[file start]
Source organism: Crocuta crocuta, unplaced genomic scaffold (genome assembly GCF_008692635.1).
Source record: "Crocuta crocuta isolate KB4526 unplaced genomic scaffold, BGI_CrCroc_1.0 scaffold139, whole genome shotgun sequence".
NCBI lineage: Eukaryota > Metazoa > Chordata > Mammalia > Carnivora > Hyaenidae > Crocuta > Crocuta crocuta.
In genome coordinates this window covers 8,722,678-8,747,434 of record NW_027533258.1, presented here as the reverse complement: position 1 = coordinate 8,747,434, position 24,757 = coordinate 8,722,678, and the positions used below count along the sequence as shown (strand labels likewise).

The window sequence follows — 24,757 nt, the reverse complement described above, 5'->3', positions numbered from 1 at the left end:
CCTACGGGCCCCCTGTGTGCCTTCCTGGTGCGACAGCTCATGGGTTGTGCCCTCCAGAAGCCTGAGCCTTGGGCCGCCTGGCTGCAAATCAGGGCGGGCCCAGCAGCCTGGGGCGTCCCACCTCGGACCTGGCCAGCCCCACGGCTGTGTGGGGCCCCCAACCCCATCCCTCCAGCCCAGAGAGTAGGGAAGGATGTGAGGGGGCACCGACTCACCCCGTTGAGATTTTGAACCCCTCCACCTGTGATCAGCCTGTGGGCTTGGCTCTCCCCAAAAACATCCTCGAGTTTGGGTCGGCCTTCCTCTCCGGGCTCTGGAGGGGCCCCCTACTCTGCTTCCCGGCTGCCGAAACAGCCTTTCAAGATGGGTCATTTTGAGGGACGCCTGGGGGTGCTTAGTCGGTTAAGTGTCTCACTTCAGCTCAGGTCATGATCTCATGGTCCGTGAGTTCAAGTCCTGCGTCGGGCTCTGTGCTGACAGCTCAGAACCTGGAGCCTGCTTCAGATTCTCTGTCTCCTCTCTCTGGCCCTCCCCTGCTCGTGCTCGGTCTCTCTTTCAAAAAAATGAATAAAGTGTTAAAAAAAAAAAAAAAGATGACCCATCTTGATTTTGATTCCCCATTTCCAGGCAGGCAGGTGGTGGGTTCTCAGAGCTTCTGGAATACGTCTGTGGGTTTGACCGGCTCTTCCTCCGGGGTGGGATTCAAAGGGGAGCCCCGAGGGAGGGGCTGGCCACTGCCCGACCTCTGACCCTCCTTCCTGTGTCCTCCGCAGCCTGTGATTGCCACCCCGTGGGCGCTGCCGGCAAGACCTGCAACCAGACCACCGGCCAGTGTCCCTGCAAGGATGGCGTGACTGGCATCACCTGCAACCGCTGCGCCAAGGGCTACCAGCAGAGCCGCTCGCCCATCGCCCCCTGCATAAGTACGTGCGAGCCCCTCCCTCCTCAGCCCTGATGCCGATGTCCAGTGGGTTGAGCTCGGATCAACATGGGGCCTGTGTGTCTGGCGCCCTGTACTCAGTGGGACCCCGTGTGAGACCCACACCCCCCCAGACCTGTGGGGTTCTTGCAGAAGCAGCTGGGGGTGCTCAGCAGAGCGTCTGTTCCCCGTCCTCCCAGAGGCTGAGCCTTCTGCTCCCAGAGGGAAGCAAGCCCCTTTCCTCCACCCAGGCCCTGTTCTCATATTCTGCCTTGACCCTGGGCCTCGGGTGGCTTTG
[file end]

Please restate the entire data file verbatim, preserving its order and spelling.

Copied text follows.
Source organism: Crocuta crocuta, unplaced genomic scaffold (genome assembly GCF_008692635.1).
Source record: "Crocuta crocuta isolate KB4526 unplaced genomic scaffold, BGI_CrCroc_1.0 scaffold139, whole genome shotgun sequence".
NCBI lineage: Eukaryota > Metazoa > Chordata > Mammalia > Carnivora > Hyaenidae > Crocuta > Crocuta crocuta.
In genome coordinates this window covers 8,722,678-8,747,434 of record NW_027533258.1, presented here as the reverse complement: position 1 = coordinate 8,747,434, position 24,757 = coordinate 8,722,678, and the positions used below count along the sequence as shown (strand labels likewise).

The window sequence follows — 24,757 nt, the reverse complement described above, 5'->3', positions numbered from 1 at the left end:
CCTACGGGCCCCCTGTGTGCCTTCCTGGTGCGACAGCTCATGGGTTGTGCCCTCCAGAAGCCTGAGCCTTGGGCCGCCTGGCTGCAAATCAGGGCGGGCCCAGCAGCCTGGGGCGTCCCACCTCGGACCTGGCCAGCCCCACGGCTGTGTGGGGCCCCCAACCCCATCCCTCCAGCCCAGAGAGTAGGGAAGGATGTGAGGGGGCACCGACTCACCCCGTTGAGATTTTGAACCCCTCCACCTGTGATCAGCCTGTGGGCTTGGCTCTCCCCAAAAACATCCTCGAGTTTGGGTCGGCCTTCCTCTCCGGGCTCTGGAGGGGCCCCCTACTCTGCTTCCCGGCTGCCGAAACAGCCTTTCAAGATGGGTCATTTTGAGGGACGCCTGGGGGTGCTTAGTCGGTTAAGTGTCTCACTTCAGCTCAGGTCATGATCTCATGGTCCGTGAGTTCAAGTCCTGCGTCGGGCTCTGTGCTGACAGCTCAGAACCTGGAGCCTGCTTCAGATTCTCTGTCTCCTCTCTCTGGCCCTCCCCTGCTCGTGCTCGGTCTCTCTTTCAAAAAAATGAATAAAGTGTTAAAAAAAAAAAAAAAGATGACCCATCTTGATTTTGATTCCCCATTTCCAGGCAGGCAGGTGGTGGGTTCTCAGAGCTTCTGGAATACGTCTGTGGGTTTGACCGGCTCTTCCTCCGGGGTGGGATTCAAAGGGGAGCCCCGAGGGAGGGGCTGGCCACTGCCCGACCTCTGACCCTCCTTCCTGTGTCCTCCGCAGCCTGTGATTGCCACCCCGTGGGCGCTGCCGGCAAGACCTGCAACCAGACCACCGGCCAGTGTCCCTGCAAGGATGGCGTGACTGGCATCACCTGCAACCGCTGCGCCAAGGGCTACCAGCAGAGCCGCTCGCCCATCGCCCCCTGCATAAGTACGTGCGAGCCCCTCCCTCCTCAGCCCTGATGCCGATGTCCAGTGGGTTGAGCTCGGATCAACATGGGGCCTGTGTGTCTGGCGCCCTGTACTCAGTGGGACCCCGTGTGAGACCCACACCCCCCCAGACCTGTGGGGTTCTTGCAGAAGCAGCTGGGGGTGCTCAGCAGAGCGTCTGTTCCCCGTCCTCCCAGAGGCTGAGCCTTCTGCTCCCAGAGGGAAGCAAGCCCCTTTCCTCCACCCAGGCCCTGTTCTCATATTCTGCCTTGACCCTGGGCCTCGGGTGGCTTTG